Moroccan sellou, also called sfouf or less correctly zmita, is a rich, nutty confection of ground fried almonds, ground toasted unhulled sesame seeds, and oven-browned flour.
Flavored with cinnamon and anise and sweetened with honey or powdered sugar, sellou might be presented as a powdery, decorated cone; as a rounded, molded mound; or as compact bite-sized balls or squares.
Butter, which adds flavor and binds the ingredients, can be adjusted in quantity to vary the texture from dry and sandy to moist and pliable. My own preference is to make sellou moist enough to pack and eat by hand.
Zmita and Healthy Sellou
Zmita (or zomita) is similar to sellou but includes a different mix of ingredients such as barley flour, grains such as millet, flax seeds, and herbs. It’s generally regarded as healthier, particularly if sweetened with honey and bound with olive oil.
I sometimes make a healthier version of sellou by using whole wheat flour or oat flour instead of white flour, honey instead of sugar, and argan oil instead of butter. Be aware that the final texture can differ depending on the flour used.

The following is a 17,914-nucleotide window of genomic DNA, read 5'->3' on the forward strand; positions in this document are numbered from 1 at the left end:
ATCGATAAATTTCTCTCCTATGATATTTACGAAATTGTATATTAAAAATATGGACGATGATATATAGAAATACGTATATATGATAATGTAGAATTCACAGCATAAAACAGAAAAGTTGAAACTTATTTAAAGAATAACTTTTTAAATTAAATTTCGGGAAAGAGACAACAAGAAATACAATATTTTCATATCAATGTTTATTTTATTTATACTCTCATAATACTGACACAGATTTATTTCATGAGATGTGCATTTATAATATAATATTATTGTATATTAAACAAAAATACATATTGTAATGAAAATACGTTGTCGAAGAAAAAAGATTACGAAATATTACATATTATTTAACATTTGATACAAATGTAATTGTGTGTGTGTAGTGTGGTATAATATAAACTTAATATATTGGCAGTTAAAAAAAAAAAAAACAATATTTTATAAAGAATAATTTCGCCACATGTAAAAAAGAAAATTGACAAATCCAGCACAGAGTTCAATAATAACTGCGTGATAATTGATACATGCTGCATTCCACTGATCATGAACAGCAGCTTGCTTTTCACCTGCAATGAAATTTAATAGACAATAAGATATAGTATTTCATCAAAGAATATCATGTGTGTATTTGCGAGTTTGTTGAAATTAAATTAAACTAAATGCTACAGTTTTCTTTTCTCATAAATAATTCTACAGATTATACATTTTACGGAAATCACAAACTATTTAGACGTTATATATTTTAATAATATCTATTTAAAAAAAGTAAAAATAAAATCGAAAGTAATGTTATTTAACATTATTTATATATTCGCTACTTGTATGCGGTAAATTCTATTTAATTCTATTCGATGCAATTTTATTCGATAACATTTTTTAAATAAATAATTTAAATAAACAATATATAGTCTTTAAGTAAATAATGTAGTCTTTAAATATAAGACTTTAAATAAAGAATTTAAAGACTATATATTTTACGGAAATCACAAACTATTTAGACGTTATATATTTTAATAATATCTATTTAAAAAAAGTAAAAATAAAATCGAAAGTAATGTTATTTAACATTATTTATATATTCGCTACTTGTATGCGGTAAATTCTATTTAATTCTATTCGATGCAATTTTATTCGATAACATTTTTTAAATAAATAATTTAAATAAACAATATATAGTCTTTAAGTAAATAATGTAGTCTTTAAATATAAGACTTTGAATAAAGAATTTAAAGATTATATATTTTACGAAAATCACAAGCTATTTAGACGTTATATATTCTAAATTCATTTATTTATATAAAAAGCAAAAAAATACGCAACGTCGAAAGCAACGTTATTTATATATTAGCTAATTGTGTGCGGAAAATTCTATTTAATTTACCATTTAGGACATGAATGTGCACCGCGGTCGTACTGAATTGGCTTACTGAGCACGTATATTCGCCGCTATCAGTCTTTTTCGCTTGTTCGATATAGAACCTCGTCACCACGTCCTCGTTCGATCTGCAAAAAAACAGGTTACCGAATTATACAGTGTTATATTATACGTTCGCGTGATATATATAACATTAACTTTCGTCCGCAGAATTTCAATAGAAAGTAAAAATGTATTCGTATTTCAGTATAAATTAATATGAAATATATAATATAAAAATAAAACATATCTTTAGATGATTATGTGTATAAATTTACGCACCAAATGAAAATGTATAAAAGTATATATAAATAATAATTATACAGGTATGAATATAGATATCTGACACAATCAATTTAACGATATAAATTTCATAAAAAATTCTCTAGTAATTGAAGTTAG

Gluten-Free or Dairy-Free Sellou
You can make easy substitutions to the recipe below to make a gluten-free and/or dairy-free sellou. To make gluten-free sellou for my daughter, I browned an all-purpose gluten-free flour for the mix of dry ingredients and then used argan oil to bind.
Learn more about eating Gluten-Free in Morocco.
Serve Sellou in Ramadan and for Special Occasions
Although sellou might be served at any special occasion, it’s strongly associated with Ramadan, when it’s Moroccan tradition to enjoy this nutty, energizing treat when breaking the fast.
It’s also Moroccan custom to serve sellou when celebrating the birth of a baby, perhaps because sellou’s high nutritional and caloric values make it a satisfying tonic for a new mother.
My own first encounter with sellou was connected to the birth of my first baby; my mother-in-law traveled overseas, ingredients in tow, to personally prepare the requisite sweet. While my newborn baby was still reversing her nights and days, sellou became my midnight snack of choice.